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LIGHTNING GOT THERE FIRST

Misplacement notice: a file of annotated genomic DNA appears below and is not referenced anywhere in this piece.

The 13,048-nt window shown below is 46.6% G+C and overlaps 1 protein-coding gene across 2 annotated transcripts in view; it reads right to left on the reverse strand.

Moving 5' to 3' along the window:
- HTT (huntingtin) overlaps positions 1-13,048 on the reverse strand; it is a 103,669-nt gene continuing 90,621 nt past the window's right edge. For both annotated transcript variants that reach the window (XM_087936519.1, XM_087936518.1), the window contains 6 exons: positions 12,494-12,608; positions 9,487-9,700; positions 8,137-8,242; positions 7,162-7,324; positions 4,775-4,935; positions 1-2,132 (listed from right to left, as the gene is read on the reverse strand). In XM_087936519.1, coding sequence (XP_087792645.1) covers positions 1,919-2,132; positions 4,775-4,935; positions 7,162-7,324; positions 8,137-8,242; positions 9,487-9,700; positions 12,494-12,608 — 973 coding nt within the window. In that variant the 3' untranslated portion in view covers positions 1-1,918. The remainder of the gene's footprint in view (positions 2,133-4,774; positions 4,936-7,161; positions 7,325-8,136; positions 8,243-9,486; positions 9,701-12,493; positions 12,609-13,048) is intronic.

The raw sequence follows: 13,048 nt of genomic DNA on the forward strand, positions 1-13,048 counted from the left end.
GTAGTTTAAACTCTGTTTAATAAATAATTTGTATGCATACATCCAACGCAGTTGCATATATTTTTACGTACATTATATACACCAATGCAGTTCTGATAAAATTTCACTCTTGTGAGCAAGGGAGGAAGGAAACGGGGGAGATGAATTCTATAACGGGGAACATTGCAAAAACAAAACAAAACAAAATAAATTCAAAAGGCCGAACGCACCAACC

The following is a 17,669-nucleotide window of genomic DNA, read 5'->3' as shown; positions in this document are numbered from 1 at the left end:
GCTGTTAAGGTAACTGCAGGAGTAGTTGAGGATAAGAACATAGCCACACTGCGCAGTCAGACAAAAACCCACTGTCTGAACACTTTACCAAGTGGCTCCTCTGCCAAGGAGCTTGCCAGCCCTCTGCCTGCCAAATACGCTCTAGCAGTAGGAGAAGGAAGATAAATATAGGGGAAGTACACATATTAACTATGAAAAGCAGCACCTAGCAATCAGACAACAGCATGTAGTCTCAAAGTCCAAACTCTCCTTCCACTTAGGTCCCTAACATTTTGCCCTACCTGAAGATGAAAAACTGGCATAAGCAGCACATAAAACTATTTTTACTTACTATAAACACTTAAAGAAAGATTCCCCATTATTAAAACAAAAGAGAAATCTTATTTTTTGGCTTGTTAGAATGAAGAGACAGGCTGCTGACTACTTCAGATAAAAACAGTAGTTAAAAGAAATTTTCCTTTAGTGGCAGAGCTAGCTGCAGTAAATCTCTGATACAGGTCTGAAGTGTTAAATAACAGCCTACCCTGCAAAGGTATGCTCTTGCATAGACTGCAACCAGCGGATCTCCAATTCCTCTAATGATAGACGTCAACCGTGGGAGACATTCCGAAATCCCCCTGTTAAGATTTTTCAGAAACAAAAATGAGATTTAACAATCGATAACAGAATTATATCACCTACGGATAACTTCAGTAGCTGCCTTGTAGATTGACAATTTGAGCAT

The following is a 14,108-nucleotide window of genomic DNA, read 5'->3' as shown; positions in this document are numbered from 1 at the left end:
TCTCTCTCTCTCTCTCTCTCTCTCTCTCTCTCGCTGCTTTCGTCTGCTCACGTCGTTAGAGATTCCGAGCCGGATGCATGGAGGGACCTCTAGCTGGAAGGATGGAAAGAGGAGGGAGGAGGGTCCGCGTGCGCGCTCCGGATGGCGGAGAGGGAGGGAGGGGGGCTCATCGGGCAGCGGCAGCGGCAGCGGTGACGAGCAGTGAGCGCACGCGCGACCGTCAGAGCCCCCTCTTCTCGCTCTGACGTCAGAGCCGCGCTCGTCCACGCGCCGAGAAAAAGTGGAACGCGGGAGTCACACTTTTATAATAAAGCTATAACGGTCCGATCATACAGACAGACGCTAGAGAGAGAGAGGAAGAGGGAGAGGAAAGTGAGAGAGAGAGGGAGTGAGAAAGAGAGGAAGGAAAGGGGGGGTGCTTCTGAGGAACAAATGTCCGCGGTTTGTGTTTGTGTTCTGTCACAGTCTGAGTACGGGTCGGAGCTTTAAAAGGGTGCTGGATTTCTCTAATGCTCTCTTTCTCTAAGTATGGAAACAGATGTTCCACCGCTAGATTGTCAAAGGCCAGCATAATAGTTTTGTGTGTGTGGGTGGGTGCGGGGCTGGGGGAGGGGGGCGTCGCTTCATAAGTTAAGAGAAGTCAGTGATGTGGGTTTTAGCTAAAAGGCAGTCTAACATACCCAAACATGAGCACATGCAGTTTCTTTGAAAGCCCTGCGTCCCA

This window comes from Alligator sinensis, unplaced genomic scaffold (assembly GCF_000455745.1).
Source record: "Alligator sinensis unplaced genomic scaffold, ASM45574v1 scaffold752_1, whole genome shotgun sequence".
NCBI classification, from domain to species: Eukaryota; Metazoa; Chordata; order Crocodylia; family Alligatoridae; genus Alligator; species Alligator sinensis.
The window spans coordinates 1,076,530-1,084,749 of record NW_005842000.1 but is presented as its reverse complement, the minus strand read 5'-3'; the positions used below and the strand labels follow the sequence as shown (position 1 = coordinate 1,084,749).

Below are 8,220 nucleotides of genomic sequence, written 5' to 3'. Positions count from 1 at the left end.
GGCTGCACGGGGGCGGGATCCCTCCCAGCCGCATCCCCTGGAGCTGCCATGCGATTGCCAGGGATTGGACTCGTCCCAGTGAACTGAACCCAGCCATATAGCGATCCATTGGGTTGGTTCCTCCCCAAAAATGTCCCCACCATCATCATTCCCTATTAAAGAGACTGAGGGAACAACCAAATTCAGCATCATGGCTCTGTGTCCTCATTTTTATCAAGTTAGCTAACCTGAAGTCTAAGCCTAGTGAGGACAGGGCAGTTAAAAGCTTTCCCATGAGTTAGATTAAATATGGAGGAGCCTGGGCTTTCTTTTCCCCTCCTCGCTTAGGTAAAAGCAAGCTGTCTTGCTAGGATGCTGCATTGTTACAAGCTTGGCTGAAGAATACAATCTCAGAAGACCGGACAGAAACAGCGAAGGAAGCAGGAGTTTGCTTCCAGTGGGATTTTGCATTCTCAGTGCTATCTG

Mrs. George Sniitli has an attack of tonsilitis, the past week. Mr. Dan Thomas has been a pretty sick man the last lew days. Mrs. Ed. Dryden is home, after passing a week with Exira friends. Miss Jessie Girard is over in Mel ville township this week visiting her sister, Mrs. Willis McAftee. Mrs. Theo. Creveling, from Grav, passed part of this week with her sister, Mrs. Frank Ballon, south of the Station. Andrew Anderson, over among the hills west of the Station, has been bothered with stomach trouble for a week or two. Ed. Paxton drank too much water the other hot afternoon and in conse quence was keeled over in the shade for a day or two. Mrs. Grant Smith and Mrs. Frank Persing, from Exira, were callers at the George Smith home, in the Sta tion, Thursday of last week. They had a big party at the George Spencer home, last Saturday night, and somebody said somebody's new buggy got all wet and muddy. Wils Fosnaugh has not yet got through hurrahing over the "arrival of that big boy baby that arrived at his home one day this last week. Miss Ada "Webber p.i^ed iust Lord's Day at the home of her parents, Mr. and Mrs. John "Webber, north-east of Audubon, near the Taggert Nursery. Norah McDauiels is over on the Davids Creek this week staying with Mrs. Al. Herrick while Al. is away looking for a place to move onto, this fall. Miss Kate Heileman, from Elwell, Iowa, is here to pass a few davs with her brother and sister, Mr. and Mrs. Fred Heileman, at the Blue Grass Creamery. Uncle Mace gill finished threshing his wheat, Monday, and it averaged sixteen bushels to the acre, which is about the way all the wheat is turn ing out around here. The Rock Island Hail way carpen ters were at the Stationj Tuesday noon, and are putting the bridges anil culverts along the line in first-class repair for the coming winter. Uncle G. T. Poageand wile were at the Station, Sunday, visiting their relatives at the George Smith home, and from here they went to Audubon to visit Mrs. Waller Conurardy. We hear that Mr. Clark Wilson will sell his blacksmith shop, at the Station, and retire from active duty, having earned a good long rest stand ing at the forge for a good many days. Thiit butter at the Blue Grass Creamery is toothsome is attested by the fact that during the month of July the patrons of this institution alone devoured ten hundred and sixty four pounds. The Second Quarterly Meeting of the Hnmlin Mission will be held at Hamlin Station, in connection with the Ministerial Meeting, on Saturday afternoon, September 2d, at half past four o'clock. Do not wait too long before com mencing to get your stock ready for the fair, for there is going to be good stock and lots of it, and the man that takes the premiums will have some thing to be proud of. Mrs. William Dryden was down from Audubon this week visiting at the Ed. Dryden home. In the eyeu ing when she returned home her lit tle daghter, Nellie, who has been here on a visit, accompanied her. Next Friday Mads Fabricious will go to Audubon to engage in the gro cery business for himself. His place at the Will McGuire store has beeu taken by Louie Spyrup who is indus triously whisking about the store. Services at the Station 011 Sunday, September 3d, will be as lollows: Sunday School at ten o'clock in the forenoon, preaching at eleven, and preaching again at half past two o'clock in the afternoon, followed bv Communion Services. Tuesday morning James Crees re turned from a good visit with his parents in the eastern part of the State. He was accompanied by his cousin, Miss Anna Crees, from West Liberty, who will pass a few days at the homes of her uncle, Mr. Joel Crees, and relatives at the Harry Percy and Will Young residences. Does This Strike Youi* Muddy complexion, Naaoating breath come from chronic constipation. Karl's Clover Boot Tea is an absolute cure and baa been sold on an absolute guarantee for over fifty years Price 25c and 50#. C. W. Houston. 2 DODD & STRUTHERS, of Des noines, Iowa, Manufacturers of and Wholesale Dealers In COPPER CABLE LIGHTNING RODS The best in the World. Endorsed by insurance companies every where and !by scientific'men. The wonderful Dodd & Struthers' Par lor Thunder Storm to demonstrate the principles of the Lightning Rod. Nothing like it in the World. A scientific surprise. For full par ticulars write or see W. D. STANLEY, Agent, Hamlin, Iowa. On Thursday, August 31, is the time set for the election of officers of the Epworth League, at Old Hamlin. .The Township School Board will meet on Saturday, August 26th, to elect teachers for the fall and winter terms. Piatt Harris 'rose just at the peep o'day, Tuesday, and took five runty pigs up to Audubon that weighed nineteen hundred and forty pounds. When we saw Piatt he was jingling a whole hand full of gold in his right hand pants pocket. Tuesday morning Mr. O. P. Tyler received a letter from a sister who re sides in Merry Old England and in the letter was the sprig of a lemon tree that Mr. Tyler had propagated before he left the shores of England tor far away America. O. P. Tyler was at the Station on Tuesday morning making arrange ments to ship a car load of his fat cat tle to Chicago, next Saturday noon. Mr. Tyler will go along with the stock and while in the city will take a stroll through Lincoln Park. George Smith was under the horse power of his threshing machine, one day last week, when a piece of steel flew and hit him in the right eye, causing a badly infiamed optic. Doctor Riley, of Exira. removed the steel but still George has to go one eye on most objects. llingling Brothers' advertising car stopjJed at the Station long enough to scatter advertising matter broadcast aud paste up some bills on the cribs. If you want to go to the Ringling circus on Thursday, August 31st, the railroad fare for the 'round trip from the Station to Atlantic will only be eighty-five cents. The Y. P. A. will render the fol lowing program on Sunday. Septem ber 3d, beginning at 6 o'clock in the avening, with Mrs. J. Z. Moore as leader. The subjects have been assign ed to those whose names appear below Subject, The Great Commission, Matt. 2S. 1(5-21) Comment by Rev. Lang Watchword in Concert. Prayer Rev. Plumer Who Was the Greatest Missionary, and What was his Mission? Mark Storey Qualification for Missionary Work..Mary Eirod Recitation Emma Crees The Need of Missionary Work in Foreign Lauds Mrs. Fred Heileman When Shall the Need of Missionary Work Cease Mr. J. Z. Moore Recitation Jessie Girard How Can the Y. P. A. Do Home Missionary Work? Liliie Crees How Can Missionary Money be Raised in the Y. P. A? Mrs. Conner Song. What is the Extent of the Missionary Opera tions of the Evangelical Association? Mattie Moore What is the Present Outlook and Need for Our Church to Continue Her Missiooary Labors? Mary Gill Song. Collection to be use for Missionary Purposes. At 8:30 o'clock the closing services of the Con vention will be held, consisting of preaching and Experience Meeting. We wish to extend a hearty invita tion to all to attend the Convention. Those coming from a distance will find provision for themselves and teams. No pains is being spared by the cougreation to make the meeting a blessed success. Yours, M. J. CONSKK. A. Sadden Introduction. A Philadelphia paper tells a funny story of the blizzard days of last win ter in that city. A certain Mr. K. had over his dining room a skylight which was burdened with a great weight of snow, and early one evening he took a snow shovel aud went up to remove it. He shoveled it off, and then it occurred to him that he would perform the same service for his next door neighbor, whose dining room lay side by side with his own, the construction of the two houses being alike. The inmate of the next house was a worthy widow, whom Mr. K. had nev er met, but with whom his wife was en calling terms. Mr. K. proceeded to a position from which he could, as he supposed, safely shovel off the snow, but in doing so he made a false step aud got on the sky light. Crash! went the glass, and down through the aperture went Mr. K. It chanced that his next door neigh bor was just at this time eating her dinner. Mr. K. landed in a sitting pos ture in the middle of her table, sur rounded by snow, broken glass and china, capsized dishes of food, and still manfully brandishing his snow shovel. The shovel told the story to the wid ow. Although somewhat disconcerted, she quickly regained her composure, recognized the neighbor whom she had seen pass her door, and exclaimed, po litely: "Oh, Mr. K., 1 am very glad you have called! I've often heard Mrs. K. speak of you!" How Is Your Wife? Has she lost her beauty? If so Constipation, Indigestion, Sick Headache are the principal causes. Karl's Clover Root Tea. haB cured these ills for half a century. Price Sac and 50c. Money refuuded if results are net sat isfactory. C. W. Houston. 2 DODO &STRUTHERS GOT THERE FIRST Insure your grotving crops in the Farmer's State Mutual Hail Association. Cost Seven Cents an acre last year. This insurance at cost! THEO PATTY Agent. E.nira. THE STAY AT HOME. There's dress an hood to buy f'r Jane, A pair o' pants f'r John, A whole outfit f'r Buster Bill, An winter's comin on. But baby Xan, the stay at home, Jis' laughs an never knows That all on earth she lias to wear Is ole made over clothes. There's books to to buy f'r them at school It makes a pore man sick To hear 'em holler "joggafy" An "mental "rithmotic." But, thank the Lord, the stay at home Is mighty hard to please— Jis' gits the fani'ly almanac An reads it on lier knees. An writin books an drawin books— They never seem to think How much it costs to buy sicli truck— An pencils, pens an ink. But little Nan, the stay at home, She knows her daddy's pore— Jis' gits a charcoal pen an writes Her lesson on the floor. There's boots to buy f'r Buster Bill, An boots to buy f'r John, An shoes f'r Jane an ma an I, Till ail my money's gone. So Nan, the last, the stay at home, Is left to do without— Jis' wears her homemade moccasins An crows an crawls about. 'Pears like that all 1 rake an scrape Won't hardly sadisfy The pressin needs o' Bill an John An Jane an ma an But baby Nan, the stay at home. Is full o' sweet content— Jis' cuddles up in daddy's arms An never wants a cent. —George Weymouth in Century. A W as el a a I O a a a I the kiduav and bladder t—j a IA T—• LAM JP trouble. Dr. Kilmer's h,. Swamp-Koot, the great kidney remedy promptly cures. At druggists in fifty cent and" dollar sizes. You may have a sample bottle by mail free, also pamphlet telling all about it. Address. Dr. Kilmer & Company, Binghampton, New York. 1 The Langli Wasn't on the Boy. It Is said that Professor Blackie of ten told this anecdote "on himself." This genial old professor used to form a very picturesque feature In the Edin burgh streets. He was a wiry old pa triarch, with handsome features and hair falling in ringlets about his shoul ders. No one who had seen him could possibly forget him. One day he was accosted by a very dirty little bootblack with his "Shine your boots, sir?" The professor was impressed by the filthi ness of the boy's face. "I don't want a shine, my lad," said he. "But if you'll go and wash your face I'll give you sixpence." "A" rlcht, sir," was the lad's reply. Then he went over to a neighboring fountain and made his ablutions. Re turning, he held out his hand for the money. "Well, my lad," said the professor, "you have earned your sixpence. Here It is." "I dinna want it," returned the boy, with a lordly air. "Ye can keep it and get yer hair cut." A Town of Consumptive!*. Forty years ago the Inhabitants of Mentone, France, and neighborhood were a healthy, happy race of splendid physique, to whom consumption was absolutely unknown. Then Mentone became the Mecca of the consumptive. The peasants left their farms aud their healthy lives to wait on the wealthy invalids. Farm ers' wives and daughters became wash erwomen, constantly handling clothing Impregnated with the germs of con sumption. Thousands of consumptives died there, impregnating the soil and the water with the germs of their dis ease. As a result, the earth, air and water of Mentone are infested with the tuber cle bacillus, aud the once healthy peas antry are consumptives almost to a man and a woman. No more complete or startling proof of the truth of the once derided germ theory of disease could well be imagined than this. A Curious Ear, The catfish uses his lungs as an organ of hearing. The needless lung becomes a closed sac tilled with air and com monly known as the swim bladder. In the catfish, as in the suckers, chubs and most brook tish, the air bladder is large aud is connected by a slender tube, the remains of the trachea, to the oesophagus. At its front it fits closely to the vertebral column. The anterior vertebrae are much enlarged, twisted together, and through them passes a chain of bones, which connects with the hidden cavity of the air. The bladder therefore assists the ear of the catfish as the tympanum and its bones assist the ear of the higher animals. An ear of tills sort can carry little range of variety in sound. It probably gives only the impression of jars or disturb ances In the water.- Do You Know Consumption Is preventable Science has proven that, aud also that neglect is suicidal. The worst cough or cold can be cured with bhiloh Cough and Consumption Cure. Sold on a positive guarantee for over fifty years V, W. Houston. VICTOR FIRE SWEPT COLORADO TOWN SUFFERS A LOSS OF $2,500,000. Business Portion of the Place Is Com pletely Wiped Out—Efforts to Stay the Flames by Blowing: Up Buildings With Dynamite Prove Futile. CRIPPLE CREEK, Colo., Aug. 22.—Fire has utterly destroyed the business por tion of the city of Victor, causing a loss estimated at §2,500,000. Beginning shortly after noon, the fire rag.-.l until evening, consuming everything in its way. It had its origin, it is thought, in the Merchants' cafe, adjoining the Bank of Victor, on the corner of Third street and Victor avenue. A strong wind from the south fanned the flames and in a few minutes all the surround ing houses were afire. Help was summoned from Cripple Creek, hut the town had been built in the early days of the camp and was of pine timber for the most part, and burned like tinder. Efforts were made to stop the progress of the flames by blowing up buildings in their path by means of dynamite, and all afternoon the hills roared with the explosions, but the effort was in vain. The fire claimed the Bank of Victor, the postoffico 011 the corner of the street, crossed Third street and followed the row of blocks between Third aud Fourth streets'to the north, taking the Victor Banking company, the Western Union Telegraph company's office and the of fice of the Colorado Telephone company, the Hotel Victor on the opposite side of Fourth street aud the three great shaft houses of the Gold Coin Mining com pany and its ore bins, among the largest in the Cripple Creek district. From there the flames were swept northward by the half hurricane which was blowing, and never stopped until they had taken the entire Florence and Cripple Creek depot and the fine new depot of the Midland Terminal ro-vl at the head of Fourth street. Al: buildings between these are a jcai loss, with practically their entire con tents, for the flames were so rapid in their progress that nothing could be saved. The scenes of the great Cripple Creek conflagration were duplicated. Hurry ing before the. roaring flames went men, women and children, carrying what they could snatch from the flames racing for tlieir lives. The crash of buildings torn asunder by dynamite and the crackle of the flames as they consumed the dry buildings hastened their flight and the pall of smoke added a terror to the spectacle. The residence portion of the city has suffered comparatively little, but the business portion is paralyzed and suffering is bound to follow. The burned area may be thoroughly desig nated as the space between the head of North street and Victor avenue, extend ing from the Gold Coin mine buildings on the west to a point near Second street and down Third street almost to Diamond avenue. The first, house was built in Victor in October, 1893. In July of the fol lowing year the city was incorporated, and six years later it contained 10,000 people. That is about che population now. Alaska Steamer Arrives. SEATTLE, Aug. 21.—The steamer Roanoke arrived last night from St. Michaels, Alaska, with 350 miners and gold dust estimated at $250,000. Most of this was brought out of the Cape Nome district. G. Price had the larg est individual amount, about $60,000. The failure of the Roanoke to bring a large amount of gold dust from Dawson is explained by the fact that she failed to make connections with the Yukon river boats at St. Michaels. Montana Troops Delayed by Typhoon. MANILA, Aug. 23.—The typhoon that has been raging for the last two days has kept the United States transports Zealandia and Valencia, -with the Mon tana troops on board, in the harbor. The United States cable ship Hooker, formerly the Panama, which grounded in the north channel off Corregidor isl and about a fortnight ago, will prob ably be knocked to pieces. A hundred miles of cable and $10,000 worth of in struments are on board the steamer. Says Otis Will Remain. WASHINGTON, Aug. 21.—At the close of his interview with President McKin leylast night, General Merritt said: "So far as I know there will be no immediate change in military com manders in the Philippine islands. Gen eral Otis, whom I regard as one of the most capable and efficient men in the service, will continue in charge of the American forces." Indiau Trouble Is Over. WASHINGTON, Aug. 23. General Merriam yesterday made a telegraphic report to the war department on the trouble among the Indians at Navajo Springs, Ariz. His account coincides with the press reports and stated that no further trouble is expected. The troops have returned to the post. idolita Wilis the Futurity. READVILLE, Mass., Aug. 22.—The grand circuit fixture for the Readville mile track began yesterday. Only one favorite reached winning money and ho did so without giving the others a chance. The Futurity event for three-years-old, won by Idolita, 2:12%, was faster than the favorite, Extacy, could go. Filipino* Repulstd at Angeles. MANILA, Aug. 18.—Eight hundred in surgents attacked Angeles yesterday, but the Twelfth regiment drove them into the mountains. Three ditched lo comotives were captured. None of the American troops were injured. Keeil's Resignation Is In, AUGUSTA, Me., Aug. 23.—The re signation of Thomas B. Reed as con gressman in the First Maine district, to take effect Sept. 4, was received by Gov ernor Powers yesterday. A DESPERATE RIDE. He Braved tlie Storm of Bullets and Saved the Regiment. "That is one of the bravest men I ever knew," said General Rosecrans, pgintiug out his inspector general, Ar thur C. Ducat. "I saw him coolly face almost certain death to perform a duty. Three on the same duty had fallen before his eyes, and he had to run the gantlet of a thousand mus kets, but he did It." The words were spoken to James R. Gilmore while on a visit to "Old Rosey's" army at Murfreesboro. who records them in his "Personal Recol lections." General Rosecrans referred to Du cat's behavior at the battle of Iuka. The inspector general had observed that a regiment of General Stanley's division was about to be overwhelmed by a much larger force of the enemy. "Ride on and warn Stanley at once," said Rosecrans as Ducat reported the danger. An acre on fire and swept with bullets lay between him and the menaced regiment. Ducat glanced at it and said: "General. 1 have a wife and chil dren." "You knew that when you came here," answered Rosecrans coolly. "I'll go, sir," said Ducat, moving his horse forward. "Stay a moment. We must make sure of this." said the general, begin ning to write dispatches, the paper resting on the pommel of his saddle. He wrote three gave one to each of tlicee orderlies and sent them off at in tervals of about CO yards over the bul let swept field. Then he looked sit Ducat, who had seen every one of the orderlies fall lifeless or desparately wounded. Without a word he plunged into the fire, ran the gantlet in safe ty, got to Stanley and saved the regi ment, but his clothes were torn by minie balls, and his horse received a mortal wound. POETRY WHICH BURNED. The Successful Scheme of a Rhyme ster to Make Money. A very wealthy, sedate and enter prising manufacturer in Pennsylvania has a brother who is trifling, dissipat ed and of course a spendthrift But the fellow now and then displays re markable ingenuity In "making a raise." All his life he has indulged, among other bad habits, that of writ ing execrable verse, much of which, however, he has managed to get printed. Lately he conceived the monstrous idea of having all his stuff printed in a book and with the aid of an unscru pulous printer succeeded in bringing out the "work" in quite handsome shape. But in the most affectionate terms he "dedicated" the book to his wealthy brother, who regards his near and dissolute kinsman's "poetry" as really the most reprehensible thing that the Incorrigible fellow does. But the rhymester and his "black art" accomplice knew their business. They printed a large edition of the book and sent a copy to the wealthy man, who immediately purchased the entire edi tion and the plates and made "words that burn" of the "poems" by mea:ns of a bonfire. He also sent tb his cruel brother and induced him to accept a salary to do nothing but throttle his verse fiend. The wicked printer obtained capital enough to go to Chicago and carry on a reputable printing establishment, and the bad brother is earning more money by keeping his verse fiend si lent than better poets do by keeping their muses constantly at work.—Wo man's Home Companion. A Hawaiian Temple of Refuge. Kawaihae's one remaining point of interest is the ruins, back on the hill, of a temple of refuge built by Kame hameha the Great. It is the very last of the heiaus, where in the old days, during strife, the peaceful sought and obtained immunity from harm—for into these temples a man might not pursue an enemy. This ruin indicates a very substantial, structure, in paral lelogram form, about 220 feet long by 100 wide. Entrance is gained through a narrow passage between two high walls, and the interior Is laid off in terraces and paved with smooth, flat stones. The wall up hill is 8 feet high, and on the down hill side 20 feet high, and both are 12 feet thick at base.— Caspar Whitney In Harper's Weekly. See Hon- Long You Will Live. There is a very simple rule for find ing the average number of years which persons of any age may expect to live. If the present age be deducted from 80, two-thirds of the remainder is the answer required. This result is not absolutely accurate, but It is near enough. For instance, a man aged 20 might by this rule expect to live 40 years longer, which is just what the latest actuarial tables give. At 40 the expectation of life works out at nearly 27 years, while the tables give it as more than 25 years. At 60 the above rule allows just over 13 years, and the table shows a little less. Forests of the North. The forest area of all the British pos Hessions in America is estimated at hbout 800,000,000 acres. The settler has rut his way into the fringe of the vast woodland, but his depredations are nothing as compared with the terrific tcourge of fire which has rampaged through it at different times. Did you ever notice how the man who is too lazy to knock the ashes from his cigar will have to spend sev eral moments later-in brushing them off his clothes?—Cambridge Press. We apprehend that black cats, take them rough and running, have brought more fleas than good luck.—Detroit Journal. How He Was Cured. Mrs. McPherson was attracted by the following advertisement the other day: "To the Public—A gentleman who was cured of drinking, smoking, talk ing too loud, going out at nights, going to the races and gambling and who also gained 20 pounds of flesh in three years and was completely restored to health, will sell the secret to any re spectable person for half a crown. If no cure, money refunded.—Address, in confidence," etc. Mrs. McPherson sent for the remedy and received the following reply: "I was cured of all the bad habits mentioned by a three years' enforced residence in her majesty's prisons."— London Tit-Bits. Wftg His Onn Doctor. "For towering nerve." said a chief of division in one of the departments, "a young sun-down doctor, attached to my force here, is the limit. He took three days' leave last week, and when he re turned to the office he brought with him a doctor's certificate. It was signed by himself: 'This is to certify that Umptara .lones (here he inserted his name) has been under my professional tare for the past three days,' etc. He submitted it to me without batting an eye, and he looked real hurt aud down lit the mouth when I told him he couldn't make that kind of a game stick." —Washington Post. She Instated. "Did that man to whom you were just talking say your affairs were mis managed?" asked .Mr. Meekton's wife severely. "Now, Henrietta, that was simply a little aside. It wasn't intended for your ears at all"— "I insist!" "Oh, well, if ou insist he didn't say my affairs were mismanaged! He said they were Mrs.-managed."—Washing ton Star. UMMER CATARRH Catarrh of the bowels, be cause tt is most prevalent in the summer months, is called summer catarrh. Itsurprises many that bowel trouble is catar rhal. Dr. Hartman's books make this plain. Write to the Pe-ru-na Medicine Co., Columbus, O., for them. They tell all about catarrh and how Pe-ru-na cures it wherever located. 1 'I had chronic diarrhoea for fifteen years," writes Mr. T. E. Miller, Grand] Prairie, Tex. I tried many medicines and I doctors in vain. At last Pe-ru-na was recom mended, and it relieved and cured me at once." Mr. John Harting, 633 Main St., Cincinnati, O., writes: "My wife and myself took your Pe ru-na for chronic diar rhoea and it cured us. No doctor or medicine we tried before helped us." Mr. Edward Wormack, Ledbetter, Tex., writes: Pe-ru-na for bowel troubles is unequalled by anything in my ex perience. I owe my I life to Pe-ru-na, and shall always recom mend it to those suffer ing as I was." Mr. John Edgarton, 1020 Third Ave., Altoona, Pa., says: "I suffered from dysentery for three years I took Pe ru-na and am now well." Dr. John Riley, Physician and Surgeon, first floor east of drug store, up stair tixira. Iowa. W. R. COPELAND, ATTORNEY-.T-LAW. EXIRA, IOWA. H. F.ANDREWS, Attornev-at-Law»^- Has thirty yours of experienced. Will practice in all courts of the State. Docs a general Law Businoss. Give him a call. I'i\ira, IOWH. CLEASON & FULTON, Physicians and Surgeons Discuses of children npcciaitv. Office up-stairs in HowaLd block, Audubon lUt. X. J®. Lauritxett, PHYSICIAN S SURGEON. over J. F. McAnincli's Grocery Store. J. C. NEWLOJI, Physician and Surgeon. Office In Haulier's drug store. EXIRA, IOWA, When in Atlantic stop at the Commercial House. Good barn in connection. The only Danish Hotel in the city. A. LASTINE, Prop. Atlantic CEO. F. KAPP, LAWYER IXS VltA XV E— Fire, light ning, IAf'e, Hail and Tornado in the best of companies. Collections promptly made. Real test ato hought and sold, Money fo loan at low rates• EXIRA, IOWA.